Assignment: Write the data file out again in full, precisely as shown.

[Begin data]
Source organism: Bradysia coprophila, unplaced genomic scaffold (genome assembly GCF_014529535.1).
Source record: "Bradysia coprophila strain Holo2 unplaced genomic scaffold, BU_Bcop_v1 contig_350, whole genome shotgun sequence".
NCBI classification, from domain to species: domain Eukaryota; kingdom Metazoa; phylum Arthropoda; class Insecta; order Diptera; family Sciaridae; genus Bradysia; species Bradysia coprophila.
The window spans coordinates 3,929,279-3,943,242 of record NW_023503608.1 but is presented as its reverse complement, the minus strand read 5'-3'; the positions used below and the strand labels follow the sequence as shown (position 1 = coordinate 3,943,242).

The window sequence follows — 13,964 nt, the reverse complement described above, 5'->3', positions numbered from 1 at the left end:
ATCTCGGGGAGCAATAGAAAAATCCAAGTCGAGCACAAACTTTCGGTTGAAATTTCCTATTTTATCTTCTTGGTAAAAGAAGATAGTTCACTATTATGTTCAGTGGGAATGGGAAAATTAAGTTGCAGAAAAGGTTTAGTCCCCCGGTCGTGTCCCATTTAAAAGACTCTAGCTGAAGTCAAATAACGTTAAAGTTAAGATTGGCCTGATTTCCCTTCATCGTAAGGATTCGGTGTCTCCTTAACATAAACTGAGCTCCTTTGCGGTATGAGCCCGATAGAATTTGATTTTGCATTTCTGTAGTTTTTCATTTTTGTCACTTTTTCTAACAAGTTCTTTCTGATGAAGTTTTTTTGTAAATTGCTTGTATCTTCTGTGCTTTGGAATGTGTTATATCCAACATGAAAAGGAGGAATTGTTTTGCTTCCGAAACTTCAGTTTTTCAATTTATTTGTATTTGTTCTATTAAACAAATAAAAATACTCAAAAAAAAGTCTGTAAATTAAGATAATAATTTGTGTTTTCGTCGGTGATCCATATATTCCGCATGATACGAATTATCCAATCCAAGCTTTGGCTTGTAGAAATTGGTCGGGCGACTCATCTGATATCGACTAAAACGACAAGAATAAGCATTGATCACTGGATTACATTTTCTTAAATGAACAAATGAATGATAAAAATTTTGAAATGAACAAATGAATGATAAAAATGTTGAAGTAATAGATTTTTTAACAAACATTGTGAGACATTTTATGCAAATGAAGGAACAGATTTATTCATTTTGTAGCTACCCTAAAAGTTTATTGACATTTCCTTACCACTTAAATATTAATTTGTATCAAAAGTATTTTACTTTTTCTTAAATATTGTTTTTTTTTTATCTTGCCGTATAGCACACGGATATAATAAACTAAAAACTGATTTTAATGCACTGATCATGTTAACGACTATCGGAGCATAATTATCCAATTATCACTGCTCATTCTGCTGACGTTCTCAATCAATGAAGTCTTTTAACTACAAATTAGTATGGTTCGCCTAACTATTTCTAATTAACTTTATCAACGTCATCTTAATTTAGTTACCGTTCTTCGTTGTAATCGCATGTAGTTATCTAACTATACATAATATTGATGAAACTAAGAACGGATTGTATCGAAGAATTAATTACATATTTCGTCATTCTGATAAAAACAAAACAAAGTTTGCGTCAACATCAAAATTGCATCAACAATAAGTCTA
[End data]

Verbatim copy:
Source organism: Bradysia coprophila, unplaced genomic scaffold (genome assembly GCF_014529535.1).
Source record: "Bradysia coprophila strain Holo2 unplaced genomic scaffold, BU_Bcop_v1 contig_350, whole genome shotgun sequence".
NCBI classification, from domain to species: domain Eukaryota; kingdom Metazoa; phylum Arthropoda; class Insecta; order Diptera; family Sciaridae; genus Bradysia; species Bradysia coprophila.
The window spans coordinates 3,929,279-3,943,242 of record NW_023503608.1 but is presented as its reverse complement, the minus strand read 5'-3'; the positions used below and the strand labels follow the sequence as shown (position 1 = coordinate 3,943,242).

The window sequence follows — 13,964 nt, the reverse complement described above, 5'->3', positions numbered from 1 at the left end:
ATCTCGGGGAGCAATAGAAAAATCCAAGTCGAGCACAAACTTTCGGTTGAAATTTCCTATTTTATCTTCTTGGTAAAAGAAGATAGTTCACTATTATGTTCAGTGGGAATGGGAAAATTAAGTTGCAGAAAAGGTTTAGTCCCCCGGTCGTGTCCCATTTAAAAGACTCTAGCTGAAGTCAAATAACGTTAAAGTTAAGATTGGCCTGATTTCCCTTCATCGTAAGGATTCGGTGTCTCCTTAACATAAACTGAGCTCCTTTGCGGTATGAGCCCGATAGAATTTGATTTTGCATTTCTGTAGTTTTTCATTTTTGTCACTTTTTCTAACAAGTTCTTTCTGATGAAGTTTTTTTGTAAATTGCTTGTATCTTCTGTGCTTTGGAATGTGTTATATCCAACATGAAAAGGAGGAATTGTTTTGCTTCCGAAACTTCAGTTTTTCAATTTATTTGTATTTGTTCTATTAAACAAATAAAAATACTCAAAAAAAAGTCTGTAAATTAAGATAATAATTTGTGTTTTCGTCGGTGATCCATATATTCCGCATGATACGAATTATCCAATCCAAGCTTTGGCTTGTAGAAATTGGTCGGGCGACTCATCTGATATCGACTAAAACGACAAGAATAAGCATTGATCACTGGATTACATTTTCTTAAATGAACAAATGAATGATAAAAATTTTGAAATGAACAAATGAATGATAAAAATGTTGAAGTAATAGATTTTTTAACAAACATTGTGAGACATTTTATGCAAATGAAGGAACAGATTTATTCATTTTGTAGCTACCCTAAAAGTTTATTGACATTTCCTTACCACTTAAATATTAATTTGTATCAAAAGTATTTTACTTTTTCTTAAATATTGTTTTTTTTTTATCTTGCCGTATAGCACACGGATATAATAAACTAAAAACTGATTTTAATGCACTGATCATGTTAACGACTATCGGAGCATAATTATCCAATTATCACTGCTCATTCTGCTGACGTTCTCAATCAATGAAGTCTTTTAACTACAAATTAGTATGGTTCGCCTAACTATTTCTAATTAACTTTATCAACGTCATCTTAATTTAGTTACCGTTCTTCGTTGTAATCGCATGTAGTTATCTAACTATACATAATATTGATGAAACTAAGAACGGATTGTATCGAAGAATTAATTACATATTTCGTCATTCTGATAAAAACAAAACAAAGTTTGCGTCAACATCAAAATTGCATCAACAATAAGTCTA